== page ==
It has not been possible to reproduce entire articles here, mainly due to constraints of space. I have therefore used three dots to indicate missing words and four dots to indicate missing lines. Four dots on a separate line have been used to indicate missing paragraphs and pages. Compiling this book took several months of work, In the course of these months I must confess I learnt a lot from the readings I had to go through in order to make, edit and adapt the selections. I hope that the students of sociology and anthropology, their teachers, and my colleagues will consider, in balance, that my time was well spent.
The Idea of Stratification and the Caste System
Social stratification has a special place in the study of Indian society. India has long been reckoned as the most stratified of all known societies in human history. The caste system with its myriad forms of super ordination and subordination, its many customs and taboos, is perhaps most responsible for conferring on India this dubious honour. But this is c-t all. Economically too India is highly stratified. Miserable slums border expensive residential areas in city after city in India. The indescribable poverty of the very poor has even led to a review of the limits of physical endurance at pitifully low nutritional levels. This vast polarity notwithstanding, India is also a significant economic power with a sizeable bureaucracy and technically trained personnel. Add to this the diversity of linguistic groups that make up our Indian nation state and the fact of India being the most stratified society becomes near incontrovertible.
India is also a very self-conscious society. There are endless debates in India on what should be the path of development, and what internal arrangements of power and wealth, of cultural status and economic wherewithal, are best suited to propel the country into the modem, industrial epoch. As a people Indians have been deeply involved in moral and ethical questions regarding the caste system, cultural diversity and economic inequality-all central issues of social stratification. This is reflected in our Constitution which makes any discrimination based on caste, language, religion or creed illegal. Clearly the founders of independent India had pondered deeply over the cardinal features of social stratification in our society.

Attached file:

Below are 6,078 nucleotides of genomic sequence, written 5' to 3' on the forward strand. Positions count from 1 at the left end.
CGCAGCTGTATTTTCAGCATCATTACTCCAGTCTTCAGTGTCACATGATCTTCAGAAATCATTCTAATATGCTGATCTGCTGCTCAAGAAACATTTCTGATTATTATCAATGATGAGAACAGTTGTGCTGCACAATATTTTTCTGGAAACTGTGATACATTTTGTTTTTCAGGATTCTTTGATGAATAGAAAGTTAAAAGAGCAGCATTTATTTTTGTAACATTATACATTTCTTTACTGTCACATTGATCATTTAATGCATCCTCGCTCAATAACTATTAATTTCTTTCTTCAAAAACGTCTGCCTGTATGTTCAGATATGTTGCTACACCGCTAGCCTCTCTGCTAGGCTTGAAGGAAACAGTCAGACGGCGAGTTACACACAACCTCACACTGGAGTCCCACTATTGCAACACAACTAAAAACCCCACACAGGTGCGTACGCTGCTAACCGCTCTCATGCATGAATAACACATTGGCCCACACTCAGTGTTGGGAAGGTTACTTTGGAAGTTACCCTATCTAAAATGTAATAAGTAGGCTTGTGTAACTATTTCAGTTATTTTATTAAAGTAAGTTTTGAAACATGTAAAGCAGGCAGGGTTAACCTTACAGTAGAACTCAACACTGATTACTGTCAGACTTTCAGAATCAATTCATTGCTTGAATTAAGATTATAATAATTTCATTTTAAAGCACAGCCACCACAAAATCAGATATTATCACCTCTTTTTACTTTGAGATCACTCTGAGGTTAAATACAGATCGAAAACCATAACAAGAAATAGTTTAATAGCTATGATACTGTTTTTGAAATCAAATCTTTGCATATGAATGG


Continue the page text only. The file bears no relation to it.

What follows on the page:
Very often when we talk of social stratification in India we concentrate almost exclusively on the caste system. The uniqueness of this outstanding institution has captivated sociologists and anthropologists for generations. It would be hard to think of a sociologist working on India who has not written or commented extensively on it. Quite naturally, with all this literature, some of exceptional quality, discussions on the caste system tend to subsume the entire field of social stratification.
The Visibility Postulate
But social stratification includes a lot more. The fact that the caste system is seen as an example par excellence of social stratification, gives an indication of the specificity of the term and the range it can include. The caste system, as it is understood widely, separates and hierarchizes Hindus. However, it is not sufficient if this separation and hierarchization are wholly internalized or intellectualized. It is only when hierarchy and differences are externalized and socially demonstrated that we can truly talk about social stratification. Rituals, dress, tonsorial styles, marriage practices, and a host of other such phenomena help in socially separating one caste from another. It is these phenomena too that are appropriately valorized for the purposes of hierarchical ranking. It is for this reason that when we talk of social stratification we not only mean differentiation but differentiation that is made socially visible. It is not just stratification but social stratification. In other words there is a general acknowledgement within society of the social markers that separate the population, and an awareness also of the crucial criterion (sometimes a set of criteria) on which such forms of differentiation are based (see Beteille 1977: 4, 9, 40-1). Social stratification then deals with the ways in which the human population is socially differentiated, i.e. differentiated publicly and demonstrably. The criterion for differentiation may be one but the social display of differentiation usually includes a host of factors. The principal criterion on which the caste system is based is the principle of natural superiority. Natural superiority in this case is not physical prowess or intelligence, though these often work their way in, but the endowment of bodily purity. It is a known fact that there is no unambiguous physical criterion by which individuals can be differentiated on the basis the extent of purity of their bodies. This is why it is essential that social practices, occupations, life styles, rituals and taboos demonstratively differentiate one caste from another for all to see.